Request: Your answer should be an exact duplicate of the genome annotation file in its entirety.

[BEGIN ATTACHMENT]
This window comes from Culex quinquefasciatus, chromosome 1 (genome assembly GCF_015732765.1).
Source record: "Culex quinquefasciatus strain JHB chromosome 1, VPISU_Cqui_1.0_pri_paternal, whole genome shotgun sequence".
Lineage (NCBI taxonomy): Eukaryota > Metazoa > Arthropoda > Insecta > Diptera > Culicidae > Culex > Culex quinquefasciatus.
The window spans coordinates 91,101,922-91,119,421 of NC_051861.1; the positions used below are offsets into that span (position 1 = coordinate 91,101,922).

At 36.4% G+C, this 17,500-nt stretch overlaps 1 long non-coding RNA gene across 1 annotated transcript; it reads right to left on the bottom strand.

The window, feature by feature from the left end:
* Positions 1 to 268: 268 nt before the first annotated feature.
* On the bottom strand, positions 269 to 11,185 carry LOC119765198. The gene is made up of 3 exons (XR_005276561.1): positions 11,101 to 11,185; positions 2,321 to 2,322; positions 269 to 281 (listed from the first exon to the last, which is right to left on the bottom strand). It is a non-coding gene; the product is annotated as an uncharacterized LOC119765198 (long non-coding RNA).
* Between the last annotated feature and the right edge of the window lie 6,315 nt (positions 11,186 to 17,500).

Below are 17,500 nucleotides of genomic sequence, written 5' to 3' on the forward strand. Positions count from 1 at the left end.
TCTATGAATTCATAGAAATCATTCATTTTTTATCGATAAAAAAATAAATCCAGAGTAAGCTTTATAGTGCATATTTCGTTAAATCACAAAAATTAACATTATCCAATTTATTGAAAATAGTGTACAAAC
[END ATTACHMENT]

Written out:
This window comes from Culex quinquefasciatus, chromosome 1 (genome assembly GCF_015732765.1).
Source record: "Culex quinquefasciatus strain JHB chromosome 1, VPISU_Cqui_1.0_pri_paternal, whole genome shotgun sequence".
Lineage (NCBI taxonomy): Eukaryota > Metazoa > Arthropoda > Insecta > Diptera > Culicidae > Culex > Culex quinquefasciatus.
The window spans coordinates 91,101,922-91,119,421 of NC_051861.1; the positions used below are offsets into that span (position 1 = coordinate 91,101,922).

At 36.4% G+C, this 17,500-nt stretch overlaps 1 long non-coding RNA gene across 1 annotated transcript; it reads right to left on the bottom strand.

The window, feature by feature from the left end:
* Positions 1 to 268: 268 nt before the first annotated feature.
* On the bottom strand, positions 269 to 11,185 carry LOC119765198. The gene is made up of 3 exons (XR_005276561.1): positions 11,101 to 11,185; positions 2,321 to 2,322; positions 269 to 281 (listed from the first exon to the last, which is right to left on the bottom strand). It is a non-coding gene; the product is annotated as an uncharacterized LOC119765198 (long non-coding RNA).
* Between the last annotated feature and the right edge of the window lie 6,315 nt (positions 11,186 to 17,500).

Below are 17,500 nucleotides of genomic sequence, written 5' to 3' on the forward strand. Positions count from 1 at the left end.
TCTATGAATTCATAGAAATCATTCATTTTTTATCGATAAAAAAATAAATCCAGAGTAAGCTTTATAGTGCATATTTCGTTAAATCACAAAAATTAACATTATCCAATTTATTGAAAATAGTGTACAAAC